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Arizona lawmakers have approved a controversial 20-week abortion ban that would also impose additional requirements on doctors, abortion clinics, and the state's health department.
Arizona's House of Representatives voted 37-22 in favor of the bill, which already passed in the state Senate, Reuters reports. The bill now heads to Republican Gov. Jan Brewer for approval; Brewer has not announced her position on the bill, but a spokesman emphasized her "strong and consistent pro-life record."
Supporters of the bill have cited research that suggests a fetus can feel pain beginning at 20 weeks of gestation. But critics, including some Republicans, say the bill goes too far.
"This bill crosses the line from setting policy to practicing medicine," Republican Rep. Cecil Ash, who voted against the bill, told The Arizona Republic.
Arizona's 20-week abortion ban would still allow an abortion if continuing the pregnancy would risk death or "create serious risk of substantial and irreversible impairment of a major bodily function," according to Reuters.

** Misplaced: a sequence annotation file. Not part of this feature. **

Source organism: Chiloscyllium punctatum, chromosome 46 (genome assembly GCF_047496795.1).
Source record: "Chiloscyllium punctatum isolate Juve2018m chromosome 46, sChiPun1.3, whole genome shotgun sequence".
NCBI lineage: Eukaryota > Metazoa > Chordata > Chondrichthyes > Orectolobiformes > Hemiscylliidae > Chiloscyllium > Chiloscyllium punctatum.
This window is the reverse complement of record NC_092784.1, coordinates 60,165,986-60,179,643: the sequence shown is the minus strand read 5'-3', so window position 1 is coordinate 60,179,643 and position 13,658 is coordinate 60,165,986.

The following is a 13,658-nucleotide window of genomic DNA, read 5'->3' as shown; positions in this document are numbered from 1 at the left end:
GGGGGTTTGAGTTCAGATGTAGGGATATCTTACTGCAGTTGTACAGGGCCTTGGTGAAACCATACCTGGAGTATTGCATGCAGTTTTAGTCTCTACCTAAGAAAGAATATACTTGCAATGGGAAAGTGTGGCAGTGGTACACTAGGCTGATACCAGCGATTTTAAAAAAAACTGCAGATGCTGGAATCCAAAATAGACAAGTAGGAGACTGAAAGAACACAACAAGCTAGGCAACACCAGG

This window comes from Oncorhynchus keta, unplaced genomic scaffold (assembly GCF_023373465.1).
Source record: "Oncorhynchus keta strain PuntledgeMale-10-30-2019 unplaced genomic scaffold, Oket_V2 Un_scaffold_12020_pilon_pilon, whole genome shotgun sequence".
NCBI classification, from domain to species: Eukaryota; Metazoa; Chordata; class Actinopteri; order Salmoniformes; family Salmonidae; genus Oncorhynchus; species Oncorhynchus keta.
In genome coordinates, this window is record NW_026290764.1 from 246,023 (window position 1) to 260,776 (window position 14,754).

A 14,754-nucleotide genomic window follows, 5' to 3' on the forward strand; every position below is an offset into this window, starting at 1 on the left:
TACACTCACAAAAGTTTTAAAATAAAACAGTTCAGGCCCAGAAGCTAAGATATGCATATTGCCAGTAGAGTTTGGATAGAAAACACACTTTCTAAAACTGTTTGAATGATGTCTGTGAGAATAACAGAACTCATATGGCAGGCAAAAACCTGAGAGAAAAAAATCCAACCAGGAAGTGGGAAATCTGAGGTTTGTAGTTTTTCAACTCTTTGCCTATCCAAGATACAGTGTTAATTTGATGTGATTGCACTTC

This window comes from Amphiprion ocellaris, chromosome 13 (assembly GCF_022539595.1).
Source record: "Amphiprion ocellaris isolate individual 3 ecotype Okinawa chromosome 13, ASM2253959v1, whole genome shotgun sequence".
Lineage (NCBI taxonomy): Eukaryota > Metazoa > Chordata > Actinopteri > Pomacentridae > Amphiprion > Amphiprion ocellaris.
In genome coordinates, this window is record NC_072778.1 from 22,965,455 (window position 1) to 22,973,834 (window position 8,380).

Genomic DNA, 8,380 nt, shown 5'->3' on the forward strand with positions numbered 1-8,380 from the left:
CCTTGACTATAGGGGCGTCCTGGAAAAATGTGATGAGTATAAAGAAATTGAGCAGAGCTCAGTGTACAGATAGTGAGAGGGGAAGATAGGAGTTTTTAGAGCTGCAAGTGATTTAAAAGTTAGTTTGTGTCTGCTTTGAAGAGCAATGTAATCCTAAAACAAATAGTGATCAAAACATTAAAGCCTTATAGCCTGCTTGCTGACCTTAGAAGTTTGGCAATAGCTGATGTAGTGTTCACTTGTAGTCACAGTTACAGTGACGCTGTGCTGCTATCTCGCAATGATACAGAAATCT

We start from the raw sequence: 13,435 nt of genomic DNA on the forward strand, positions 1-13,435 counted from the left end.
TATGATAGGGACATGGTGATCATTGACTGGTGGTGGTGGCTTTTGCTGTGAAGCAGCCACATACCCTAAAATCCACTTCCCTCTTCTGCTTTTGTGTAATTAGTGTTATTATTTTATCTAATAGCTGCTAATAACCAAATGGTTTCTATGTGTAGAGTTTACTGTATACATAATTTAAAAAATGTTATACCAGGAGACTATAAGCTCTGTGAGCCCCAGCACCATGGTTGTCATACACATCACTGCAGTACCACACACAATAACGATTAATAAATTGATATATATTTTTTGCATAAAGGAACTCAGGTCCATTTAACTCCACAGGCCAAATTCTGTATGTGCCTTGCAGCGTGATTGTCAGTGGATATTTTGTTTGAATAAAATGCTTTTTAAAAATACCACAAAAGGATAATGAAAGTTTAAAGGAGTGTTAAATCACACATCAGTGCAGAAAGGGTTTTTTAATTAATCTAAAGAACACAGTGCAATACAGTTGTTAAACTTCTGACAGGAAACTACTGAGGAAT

The bill would also require women to undergo an ultrasound at least 24 hours prior to an abortion, up from the current 1-hour requirement, The Republic reports. Clinics would have to post signs saying it's unlawful to coerce a woman to get an abortion.
Doctors and the state's health department would also be required to provide additional information about abortion's risks. The bill mandates a state-run website with adoption information and images of developing fetuses, according to The Republic.
Arizona's 20-week abortion ban, if approved by the governor, would take effect this summer. In Arizona, about 2% of abortions -- about 200 in 2011 -- are performed after 20 weeks of gestation, according to the group behind the bill.